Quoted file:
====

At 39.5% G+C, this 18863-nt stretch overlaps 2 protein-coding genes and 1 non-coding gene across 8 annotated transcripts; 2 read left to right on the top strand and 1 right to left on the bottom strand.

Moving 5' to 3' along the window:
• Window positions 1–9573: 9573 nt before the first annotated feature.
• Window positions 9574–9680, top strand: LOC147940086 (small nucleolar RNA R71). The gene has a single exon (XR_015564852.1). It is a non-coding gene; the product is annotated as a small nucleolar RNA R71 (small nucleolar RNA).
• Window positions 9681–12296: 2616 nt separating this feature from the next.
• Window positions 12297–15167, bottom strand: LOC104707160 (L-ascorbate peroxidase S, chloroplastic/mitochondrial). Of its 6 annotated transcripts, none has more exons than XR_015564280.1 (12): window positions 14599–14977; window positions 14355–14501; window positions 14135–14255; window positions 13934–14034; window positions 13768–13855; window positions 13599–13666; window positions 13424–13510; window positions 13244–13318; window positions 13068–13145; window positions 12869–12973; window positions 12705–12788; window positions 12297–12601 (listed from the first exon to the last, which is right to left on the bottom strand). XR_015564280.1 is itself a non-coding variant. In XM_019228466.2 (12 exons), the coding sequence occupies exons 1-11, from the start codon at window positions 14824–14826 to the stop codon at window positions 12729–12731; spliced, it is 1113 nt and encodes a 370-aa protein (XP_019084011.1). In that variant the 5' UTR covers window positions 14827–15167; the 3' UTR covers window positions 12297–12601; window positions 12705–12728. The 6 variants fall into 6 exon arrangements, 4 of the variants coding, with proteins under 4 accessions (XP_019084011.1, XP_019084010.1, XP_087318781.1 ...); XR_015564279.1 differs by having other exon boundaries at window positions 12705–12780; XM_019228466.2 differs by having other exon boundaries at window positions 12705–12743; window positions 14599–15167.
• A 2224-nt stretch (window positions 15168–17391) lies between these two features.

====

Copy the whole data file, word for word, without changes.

At 39.5% G+C, this 18863-nt stretch overlaps 2 protein-coding genes and 1 non-coding gene across 8 annotated transcripts; 2 read left to right on the top strand and 1 right to left on the bottom strand.

Moving 5' to 3' along the window:
• Window positions 1–9573: 9573 nt before the first annotated feature.
• Window positions 9574–9680, top strand: LOC147940086 (small nucleolar RNA R71). The gene has a single exon (XR_015564852.1). It is a non-coding gene; the product is annotated as a small nucleolar RNA R71 (small nucleolar RNA).
• Window positions 9681–12296: 2616 nt separating this feature from the next.
• Window positions 12297–15167, bottom strand: LOC104707160 (L-ascorbate peroxidase S, chloroplastic/mitochondrial). Of its 6 annotated transcripts, none has more exons than XR_015564280.1 (12): window positions 14599–14977; window positions 14355–14501; window positions 14135–14255; window positions 13934–14034; window positions 13768–13855; window positions 13599–13666; window positions 13424–13510; window positions 13244–13318; window positions 13068–13145; window positions 12869–12973; window positions 12705–12788; window positions 12297–12601 (listed from the first exon to the last, which is right to left on the bottom strand). XR_015564280.1 is itself a non-coding variant. In XM_019228466.2 (12 exons), the coding sequence occupies exons 1-11, from the start codon at window positions 14824–14826 to the stop codon at window positions 12729–12731; spliced, it is 1113 nt and encodes a 370-aa protein (XP_019084011.1). In that variant the 5' UTR covers window positions 14827–15167; the 3' UTR covers window positions 12297–12601; window positions 12705–12728. The 6 variants fall into 6 exon arrangements, 4 of the variants coding, with proteins under 4 accessions (XP_019084011.1, XP_019084010.1, XP_087318781.1 ...); XR_015564279.1 differs by having other exon boundaries at window positions 12705–12780; XM_019228466.2 differs by having other exon boundaries at window positions 12705–12743; window positions 14599–15167.
• A 2224-nt stretch (window positions 15168–17391) lies between these two features.